A regular meeting of the City Council was held last night. The mayor and the following aldermen were present: Hahn, Schall, Shimp, Roberts, Barrett, Gallup, Kann, Sheridan, Walsh, McDonald, Comisky, ...
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Illinois Staats-Zeitung -- April 09, 1867Yesterday's Primary Election
Following is the result of the Republican primary election which was held yesterday:
First Ward: Jacob Beiersdorf, George W. Fritz, Peter Regitz, Nimrod Walz, Delegates; [Translator's note: Twelve other names are omitted.] Joshua Knickerbocker, Alderman; George Hartmann, Constable.
Second Ward: August Neuhaus, Christian Schell, Johann Schroeder, Karl H. Ham, Delegates; [Translator's note: Eleven other names are omitted.] Arthur Dixon, Alderman; Charles McLane, Constable.
Third Ward: Joseph Pollock, Karl Rose, Philipp Becker, Delegates; [Translator's note: Twelve other names are omitted.] Karl Wicker, Alderman; Sayville Scott, Constable.2
Fourth Ward: Conrad Seipp, C. Wahl, Delegates; [Translator's note: Nine other names are omitted.] Sam McCoy, Alderman; W. C. Hendricks, Constable.
Fifth Ward: William Hausen, Paskal Schneider, Christ Eigenmann, Delegates; [Translator's note: Two other names are omitted.] John Raber, Alderman; Peter Murphy, Constable.
Sixth Ward: William Blanke, William Ruehl, Fred Haertig, Delegates; [Translator's note: Three other names are omitted.] Friedrich Burkhardt, Alderman; A. B. Chladeck, Constable.
Seventh Ward: Albert Kubeck, Christ Techtmeyer, John Schenk, Delegates; [Translator's note: Six other names are omitted.] John McAllister, Alderman; William Zschokke, Constable.
Eighth Ward: Fred Maas, N. Schneider, Jacob Link, Delegates; [Translator's note: Two other names are omitted.] Isaac Wentworth, Alderman; Fred Haucke, Constable.3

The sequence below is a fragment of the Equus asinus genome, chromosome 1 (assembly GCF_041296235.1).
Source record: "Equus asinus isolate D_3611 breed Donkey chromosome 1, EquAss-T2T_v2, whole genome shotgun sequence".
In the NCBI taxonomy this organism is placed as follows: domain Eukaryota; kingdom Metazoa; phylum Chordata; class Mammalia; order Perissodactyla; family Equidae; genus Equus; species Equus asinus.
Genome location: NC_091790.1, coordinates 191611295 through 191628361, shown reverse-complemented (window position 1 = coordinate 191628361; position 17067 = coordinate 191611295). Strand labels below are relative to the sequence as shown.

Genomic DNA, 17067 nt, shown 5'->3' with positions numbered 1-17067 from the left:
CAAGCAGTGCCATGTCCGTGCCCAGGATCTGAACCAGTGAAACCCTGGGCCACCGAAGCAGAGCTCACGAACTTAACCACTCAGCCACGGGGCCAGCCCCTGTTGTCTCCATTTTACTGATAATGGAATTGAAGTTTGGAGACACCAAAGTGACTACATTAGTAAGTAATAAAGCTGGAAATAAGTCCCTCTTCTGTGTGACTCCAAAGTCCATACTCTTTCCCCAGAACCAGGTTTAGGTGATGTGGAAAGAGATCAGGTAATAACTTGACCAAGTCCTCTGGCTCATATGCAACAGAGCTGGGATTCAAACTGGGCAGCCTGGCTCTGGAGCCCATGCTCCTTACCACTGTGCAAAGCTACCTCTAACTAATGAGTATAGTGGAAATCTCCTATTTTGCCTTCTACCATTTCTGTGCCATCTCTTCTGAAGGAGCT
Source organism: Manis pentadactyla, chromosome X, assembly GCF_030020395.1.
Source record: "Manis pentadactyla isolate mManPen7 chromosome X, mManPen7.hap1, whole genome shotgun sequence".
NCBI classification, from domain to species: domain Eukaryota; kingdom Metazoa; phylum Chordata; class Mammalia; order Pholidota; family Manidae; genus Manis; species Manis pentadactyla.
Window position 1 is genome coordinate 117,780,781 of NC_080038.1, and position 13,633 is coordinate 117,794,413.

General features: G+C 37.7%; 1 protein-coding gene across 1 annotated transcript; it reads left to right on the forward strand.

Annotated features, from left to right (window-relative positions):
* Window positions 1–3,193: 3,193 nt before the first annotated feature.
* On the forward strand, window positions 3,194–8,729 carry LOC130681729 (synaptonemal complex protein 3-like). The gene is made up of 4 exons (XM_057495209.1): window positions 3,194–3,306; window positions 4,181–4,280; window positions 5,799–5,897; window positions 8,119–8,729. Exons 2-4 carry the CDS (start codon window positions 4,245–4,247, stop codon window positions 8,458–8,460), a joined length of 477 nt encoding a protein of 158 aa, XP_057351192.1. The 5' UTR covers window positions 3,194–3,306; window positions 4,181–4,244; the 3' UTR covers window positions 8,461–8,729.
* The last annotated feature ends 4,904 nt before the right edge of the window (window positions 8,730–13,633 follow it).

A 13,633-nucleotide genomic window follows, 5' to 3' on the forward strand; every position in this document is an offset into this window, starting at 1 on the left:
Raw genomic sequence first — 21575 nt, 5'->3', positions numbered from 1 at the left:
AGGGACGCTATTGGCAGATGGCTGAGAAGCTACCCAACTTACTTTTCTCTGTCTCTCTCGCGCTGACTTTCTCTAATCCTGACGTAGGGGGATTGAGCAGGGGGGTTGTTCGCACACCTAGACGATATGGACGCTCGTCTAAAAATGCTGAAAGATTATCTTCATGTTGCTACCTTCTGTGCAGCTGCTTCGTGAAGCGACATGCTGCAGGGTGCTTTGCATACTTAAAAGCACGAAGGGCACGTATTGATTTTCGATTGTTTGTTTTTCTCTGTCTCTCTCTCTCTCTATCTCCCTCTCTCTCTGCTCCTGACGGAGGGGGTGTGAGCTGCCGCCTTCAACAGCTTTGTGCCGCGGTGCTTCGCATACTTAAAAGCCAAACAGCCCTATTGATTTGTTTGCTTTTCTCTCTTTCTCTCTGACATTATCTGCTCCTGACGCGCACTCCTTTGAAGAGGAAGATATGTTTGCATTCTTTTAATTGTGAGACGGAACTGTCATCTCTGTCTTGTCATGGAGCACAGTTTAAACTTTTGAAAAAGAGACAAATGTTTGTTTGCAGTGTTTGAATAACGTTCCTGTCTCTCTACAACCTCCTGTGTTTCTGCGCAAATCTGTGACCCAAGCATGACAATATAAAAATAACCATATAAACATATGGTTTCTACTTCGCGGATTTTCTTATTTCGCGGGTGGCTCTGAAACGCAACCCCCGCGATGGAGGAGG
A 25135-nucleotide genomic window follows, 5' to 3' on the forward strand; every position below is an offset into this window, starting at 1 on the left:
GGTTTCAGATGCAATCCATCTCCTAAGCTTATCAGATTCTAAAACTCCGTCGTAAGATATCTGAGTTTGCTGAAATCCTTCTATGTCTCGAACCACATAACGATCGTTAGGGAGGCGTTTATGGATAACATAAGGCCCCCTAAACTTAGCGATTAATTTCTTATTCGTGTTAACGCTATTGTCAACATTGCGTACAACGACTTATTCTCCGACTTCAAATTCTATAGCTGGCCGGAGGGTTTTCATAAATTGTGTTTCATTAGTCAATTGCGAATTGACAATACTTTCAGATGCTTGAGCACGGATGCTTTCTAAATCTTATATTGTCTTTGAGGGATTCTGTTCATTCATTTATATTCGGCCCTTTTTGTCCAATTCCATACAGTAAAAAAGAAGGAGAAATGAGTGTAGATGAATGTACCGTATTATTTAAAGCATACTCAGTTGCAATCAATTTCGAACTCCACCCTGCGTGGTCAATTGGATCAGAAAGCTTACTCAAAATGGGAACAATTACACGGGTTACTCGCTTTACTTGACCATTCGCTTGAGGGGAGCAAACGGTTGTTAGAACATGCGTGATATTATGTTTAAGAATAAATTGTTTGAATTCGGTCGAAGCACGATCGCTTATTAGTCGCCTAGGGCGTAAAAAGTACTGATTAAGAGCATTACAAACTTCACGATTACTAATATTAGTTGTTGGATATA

Ninth Ward: William Schade, Delegate; [Translator's note: Fourteen other names are omitted.] W. R. Carpenter, Alderman; Cyrus Keeler, Constable.
Tenth Ward: Andrew Wemple, Otto Dehling, U. Lochbieler, Delegates; [Translator's note: Nine other names are omitted.] Edmund Bixby, Alderman; Joel Lull, Constable.
Eleventh Ward: Henry Ackhoff, Edward S. Salomon, Charles Muenzer, H. Gade, Delegates; [Translator's note: Seven other names are omitted.] S. J. Russel, Alderman; G. Stirling, Constable.
Twelfth Ward: August Steinhaus, Fred Yoltz, Henry Schroeder, Clement Hirsch, Louis Schultze, Delegates; [Translator's note: Two other names are omitted.] O. W. Potter, Alderman; Fred Zschokke, Constable.
Thirteenth Ward: Conrad Voltz, Gustave Fischer, K. G. Schmidt, Delegates; [Translator's note: Three other names are omitted.] George J. Beebe, Alderman; 4Nicholas Dries, Constable.
Fourteenth Ward: Christian Paesch, Johann Batten, John Laubmann, Henry Schlottinger, John Hettinger, Charles Goebel, A. L. Berger, E. Albert, F. C. Gerbing, Delegates; Philipp Steinmueller, Alderman; Karl Hahn, Constable.
Fifteenth Ward: Joseph Huhn, Jacob Enders, Peter Memel, Delegates; [Translator's note: Eight other names are omitted.] Fred Buchanan, Alderman; Philip Paul, Constable.
Sixteenth Ward: George Oertel, Adam Baierle, Fred Metzke, H. Kaufmann, G. A. Busse, Delegates; [Translator's note: Twelve other names are omitted.] D. H. Lincoln, Alderman; Christ Gragen, Constable.
Following is the result of the Republican primary election which was held yesterday: First Ward: Jacob Beiersdorf, George W. Fritz, Peter Regitz, Nimrod Walz, Delegates; [Translator's note: Twelve other names ...
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Secondary listingsGerman // Attitudes > Politics > Voting as Blocs (I F 1) ?
Illinois Staats-Zeitung -- April 13, 1867Republicans Appoint Ward Committees